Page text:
Firefighters trained to handle emergencies
April 10, 2017
The Daily Jeffersonian. As the lead firefighter instructors of Ohio’s designated oil and gas emergency response training program, we were concerned with published comments from a statehouse press conference incorrectly alleging state law denies emergency responders important oil and gas chemical disclosure information.
Nothing could be further from the truth.
The Ohio Oil and Gas Energy Education Program (OOGEEP) has trained nearly 1,500 firefighters from 319 fire departments across Ohio, and seven other states, on oil and gas emergency safety protocols. While the industry is not required to provide or fund additional training or materials, they do, and have voluntarily funded millions of dollars into this specialized training program since 2001. In fact, Ohio became the first state to provide this firefighter training workshop at no cost to the taxpayers or to local fire departments.
The training program was developed in collaboration with safety experts from the Ohio Emergency Management Agency, Ohio Department of Natural Resources, Ohio fire service and Ohio’s oil and gas producers. The workshops combine modern firefighting protocols with oil field emergency response best practices. Making sure each firefighter knows how to obtain chemical disclosure information is just one important part of this training.
State and federal laws require extensive disclosure of chemical compounds at any place of business, or those materials shipped by car, truck, rail or pipeline. These requirements apply to oil and gas operations too, and always have. Firefighters are trained to cross reference chemical identification numbers on containers and placards with the USDOT Emergency Response Guidebook to determine the best course of action. In addition, all types of businesses, must maintain SDS (Safety Data Sheets) on a variety of materials. This is not exclusive to one business or industry. Additional resources are also available to emergency responders such as federal hazardous material online databases such as CAMEO and organizations like Chemtrec that provide firefighters with additional chemical disclosure and safety protocols.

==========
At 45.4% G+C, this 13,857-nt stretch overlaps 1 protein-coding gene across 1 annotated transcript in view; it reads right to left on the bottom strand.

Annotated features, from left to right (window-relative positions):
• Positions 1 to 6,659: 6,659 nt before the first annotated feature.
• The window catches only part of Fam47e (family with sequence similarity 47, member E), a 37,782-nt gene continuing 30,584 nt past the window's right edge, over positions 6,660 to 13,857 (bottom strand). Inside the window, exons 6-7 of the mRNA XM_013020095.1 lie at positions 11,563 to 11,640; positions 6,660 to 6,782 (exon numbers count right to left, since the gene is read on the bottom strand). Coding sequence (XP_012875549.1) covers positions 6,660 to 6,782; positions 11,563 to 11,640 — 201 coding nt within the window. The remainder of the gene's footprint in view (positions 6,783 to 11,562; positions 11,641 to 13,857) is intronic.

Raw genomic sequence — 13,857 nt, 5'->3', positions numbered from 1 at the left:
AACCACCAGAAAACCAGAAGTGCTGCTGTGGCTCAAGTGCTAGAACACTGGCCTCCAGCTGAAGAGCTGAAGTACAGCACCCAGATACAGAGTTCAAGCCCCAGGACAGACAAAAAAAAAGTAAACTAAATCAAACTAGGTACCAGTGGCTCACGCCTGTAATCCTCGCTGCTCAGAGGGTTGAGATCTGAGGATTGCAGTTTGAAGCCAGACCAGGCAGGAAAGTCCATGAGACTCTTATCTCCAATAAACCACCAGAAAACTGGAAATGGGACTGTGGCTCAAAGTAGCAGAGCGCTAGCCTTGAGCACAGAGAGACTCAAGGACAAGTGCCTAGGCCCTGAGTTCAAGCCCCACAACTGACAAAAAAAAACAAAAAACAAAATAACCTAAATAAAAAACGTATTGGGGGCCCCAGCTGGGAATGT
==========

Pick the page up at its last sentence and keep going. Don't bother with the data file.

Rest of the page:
Assertions that our firefighters lack the knowledge and expertise to address these emergencies are both false and disrespectful to these brave men and women that work hard to keep our communities safe. They regularly and successfully managed all types of potential hazardous materials emergencies in their communities because training and important chemical disclosure information is readily available to them. All fires and emergency incidents deserve to be treated with respect, including rare incidents involving the oil and gas industry. That respect, best shown through situational awareness and situational understanding, is being taught in Ohio, and as a result, our communities, our fire departments and local businesses are better for it.
Charlie Dixon, OOGEEP, Safety and Workforce Director
More than 39 years experience in emergency response, fire and EMS education
Retired Fire Captain/ Paramedic
State Certified Fire Instructor
Chief Brent Gates, New Concord Fire Department
Adjunct Instructor Ohio Fire Academy
More than 38 years experience in emergency response and fire education
State Certified Fire Instructor
President Southeast Ohio Fire Chiefs’ Association
By Charlie Dixon and Brent Gates
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